Screen Shot 2019-12-04 at 14.13.51

It is a geopolitical fact that each of the cities of Toronto, Montreal, Vancouver, Calgary and Ottawa is bigger, in population than the entire province of New Brunswick and, probably, bigger than both NB and  PEI combined. That the people who live in our large cities get more votes just makes democratic sense. It also makes geographic and political sense to give Nunavut one MP just because she has to represent people scattered over 2+ million square kilometres. Democracy isn’t perfect; it has to be made to fit the geopolitical realities (and history) of the people it serves.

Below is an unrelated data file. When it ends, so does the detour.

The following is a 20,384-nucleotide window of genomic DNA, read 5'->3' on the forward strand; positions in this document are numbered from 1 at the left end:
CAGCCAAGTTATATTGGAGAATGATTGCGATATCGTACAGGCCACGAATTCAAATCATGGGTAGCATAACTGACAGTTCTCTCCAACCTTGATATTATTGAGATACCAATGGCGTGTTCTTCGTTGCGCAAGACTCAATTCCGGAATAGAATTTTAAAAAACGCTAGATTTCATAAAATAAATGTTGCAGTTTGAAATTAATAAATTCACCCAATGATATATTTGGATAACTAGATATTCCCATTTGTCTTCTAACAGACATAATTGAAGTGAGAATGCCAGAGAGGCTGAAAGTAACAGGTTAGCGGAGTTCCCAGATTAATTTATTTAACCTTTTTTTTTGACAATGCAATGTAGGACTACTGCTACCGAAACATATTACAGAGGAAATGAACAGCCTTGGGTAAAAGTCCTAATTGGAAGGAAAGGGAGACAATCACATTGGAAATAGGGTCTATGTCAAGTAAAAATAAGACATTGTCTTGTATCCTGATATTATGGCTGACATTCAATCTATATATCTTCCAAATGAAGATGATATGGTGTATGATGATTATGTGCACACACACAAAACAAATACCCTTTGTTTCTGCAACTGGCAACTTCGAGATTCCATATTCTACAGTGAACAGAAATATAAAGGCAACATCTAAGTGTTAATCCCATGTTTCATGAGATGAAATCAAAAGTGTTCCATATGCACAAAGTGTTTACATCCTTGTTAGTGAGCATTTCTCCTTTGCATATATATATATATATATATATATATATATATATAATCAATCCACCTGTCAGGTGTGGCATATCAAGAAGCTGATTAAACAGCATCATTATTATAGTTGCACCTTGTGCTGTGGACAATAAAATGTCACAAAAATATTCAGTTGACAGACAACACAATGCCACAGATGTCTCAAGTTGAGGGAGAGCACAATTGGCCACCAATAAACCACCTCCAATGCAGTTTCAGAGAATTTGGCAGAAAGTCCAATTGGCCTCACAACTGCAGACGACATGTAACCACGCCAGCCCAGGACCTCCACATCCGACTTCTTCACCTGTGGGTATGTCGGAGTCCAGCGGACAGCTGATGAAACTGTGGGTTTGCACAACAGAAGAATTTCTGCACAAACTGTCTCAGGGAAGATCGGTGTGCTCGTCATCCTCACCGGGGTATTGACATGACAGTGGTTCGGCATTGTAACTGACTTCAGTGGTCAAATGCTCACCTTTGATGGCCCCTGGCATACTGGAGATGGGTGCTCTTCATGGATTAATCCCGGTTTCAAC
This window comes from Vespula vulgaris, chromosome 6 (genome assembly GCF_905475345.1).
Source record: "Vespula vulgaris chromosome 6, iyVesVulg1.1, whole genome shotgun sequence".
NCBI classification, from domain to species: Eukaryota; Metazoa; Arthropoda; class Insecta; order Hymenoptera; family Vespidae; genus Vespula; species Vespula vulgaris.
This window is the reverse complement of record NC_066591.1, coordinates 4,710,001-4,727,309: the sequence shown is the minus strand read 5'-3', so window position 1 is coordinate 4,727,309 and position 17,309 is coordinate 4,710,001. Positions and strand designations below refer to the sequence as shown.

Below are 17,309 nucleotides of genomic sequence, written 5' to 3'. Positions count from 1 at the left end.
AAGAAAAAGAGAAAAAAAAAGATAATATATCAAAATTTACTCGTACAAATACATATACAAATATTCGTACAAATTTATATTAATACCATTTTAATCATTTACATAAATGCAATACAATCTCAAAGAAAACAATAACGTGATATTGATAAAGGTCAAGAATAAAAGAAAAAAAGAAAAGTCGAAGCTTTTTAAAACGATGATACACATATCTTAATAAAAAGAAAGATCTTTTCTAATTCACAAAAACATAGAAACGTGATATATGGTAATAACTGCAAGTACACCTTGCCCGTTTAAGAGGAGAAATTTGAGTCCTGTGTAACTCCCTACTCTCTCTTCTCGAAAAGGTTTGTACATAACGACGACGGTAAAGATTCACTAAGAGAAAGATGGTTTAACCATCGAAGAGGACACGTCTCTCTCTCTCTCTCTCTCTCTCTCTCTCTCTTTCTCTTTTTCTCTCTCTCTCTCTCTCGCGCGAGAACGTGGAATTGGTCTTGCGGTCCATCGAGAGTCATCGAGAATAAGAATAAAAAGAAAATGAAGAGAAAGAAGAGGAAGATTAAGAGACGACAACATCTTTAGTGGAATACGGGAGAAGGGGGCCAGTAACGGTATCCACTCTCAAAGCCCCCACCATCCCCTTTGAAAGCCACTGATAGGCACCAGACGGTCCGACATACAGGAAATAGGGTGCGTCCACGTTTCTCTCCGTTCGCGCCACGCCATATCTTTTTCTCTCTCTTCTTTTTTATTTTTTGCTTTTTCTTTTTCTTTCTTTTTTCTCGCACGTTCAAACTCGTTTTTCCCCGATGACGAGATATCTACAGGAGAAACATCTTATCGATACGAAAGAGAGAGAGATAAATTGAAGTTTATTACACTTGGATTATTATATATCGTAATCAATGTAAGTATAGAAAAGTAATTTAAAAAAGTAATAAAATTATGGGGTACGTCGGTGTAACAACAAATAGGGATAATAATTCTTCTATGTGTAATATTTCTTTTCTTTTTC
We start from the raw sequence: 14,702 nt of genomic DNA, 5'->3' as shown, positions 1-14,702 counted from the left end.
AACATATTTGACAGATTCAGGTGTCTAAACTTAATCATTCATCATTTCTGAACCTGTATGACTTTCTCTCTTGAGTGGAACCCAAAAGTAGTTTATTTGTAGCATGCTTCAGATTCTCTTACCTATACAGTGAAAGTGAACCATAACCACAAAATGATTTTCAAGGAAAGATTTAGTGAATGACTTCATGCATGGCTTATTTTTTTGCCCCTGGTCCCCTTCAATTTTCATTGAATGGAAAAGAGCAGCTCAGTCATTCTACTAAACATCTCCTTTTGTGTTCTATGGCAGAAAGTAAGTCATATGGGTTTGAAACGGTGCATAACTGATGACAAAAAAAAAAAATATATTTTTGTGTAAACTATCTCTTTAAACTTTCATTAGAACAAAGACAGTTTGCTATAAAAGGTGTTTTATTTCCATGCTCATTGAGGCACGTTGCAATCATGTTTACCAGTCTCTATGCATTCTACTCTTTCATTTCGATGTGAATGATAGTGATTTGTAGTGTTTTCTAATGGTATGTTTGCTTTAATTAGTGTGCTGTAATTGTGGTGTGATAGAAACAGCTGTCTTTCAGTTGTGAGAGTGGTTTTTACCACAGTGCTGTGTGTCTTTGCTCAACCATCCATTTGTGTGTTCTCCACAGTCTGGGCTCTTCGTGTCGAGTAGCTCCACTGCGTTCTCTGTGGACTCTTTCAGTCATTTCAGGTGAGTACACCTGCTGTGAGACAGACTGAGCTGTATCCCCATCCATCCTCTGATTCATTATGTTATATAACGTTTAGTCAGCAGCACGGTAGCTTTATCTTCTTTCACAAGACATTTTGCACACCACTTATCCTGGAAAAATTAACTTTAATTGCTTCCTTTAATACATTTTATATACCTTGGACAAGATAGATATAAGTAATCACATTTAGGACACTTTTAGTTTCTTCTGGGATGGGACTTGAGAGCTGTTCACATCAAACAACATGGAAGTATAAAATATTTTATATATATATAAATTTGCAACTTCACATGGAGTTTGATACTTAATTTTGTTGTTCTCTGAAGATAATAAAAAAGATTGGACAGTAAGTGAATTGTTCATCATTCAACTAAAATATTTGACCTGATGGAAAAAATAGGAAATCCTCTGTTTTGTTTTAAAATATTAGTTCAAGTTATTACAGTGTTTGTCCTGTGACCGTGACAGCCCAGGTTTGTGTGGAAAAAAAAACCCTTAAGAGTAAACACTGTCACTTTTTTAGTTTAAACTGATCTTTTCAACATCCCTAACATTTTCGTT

As Canada continues to grow the main centres of growth will be (if we believe, as I do, the 20 years old prediction made by the late Profesor Michael Bliss, and the latest available data) in what Professor Bliss dubbed ‘New Canada,” Ontario, Manitoba, Saskatchewan, Alberta and British Columbia, because that’s where most new Canadians want to go for a mix of social and economic reasons. The economic, social and political balance of Canada is changing. Saskatoon will, likely, overtake Halifax and Chilliwack, BC will surpass Chicoutimi–Jonquière, QC in terms of population before the year 2100 if Canada adopts an aggressive immigration policy. Our political structure will change with it. Calgary, Edmonton and Greater Vancouver will likely surpass Montreal in size and importance. The balance of electoral power will shift (slightly) Westwards. Right now, using Professor Bliss’ terms, ‘Old Canada‘ (QC, NB, PEI, NS and NL) has 110 seats and ‘New Canada‘ (ON, MB, SK, AB and BC and the three territories) has 228. In my proposal or something like which could (should) happen in the next 20 years, ‘Old Canada‘ would have 126 seats while ‘New Canadaasian-familywould have 277 ~ a slight shift in balance. By the year 2100, if we have an aggressive immigration strategy, the balance will have shifted further because ‘new Canadians’ do not settle 2:1 in New vs Old Canada; they settle in New Canada at rates more like 5:1 or higher. Perhaps an aggressive immigration strategy, aiming for a population of 100 million by the year 2100, will solve my interlocutor’s problem with the apparent political isolation of the prairie provinces.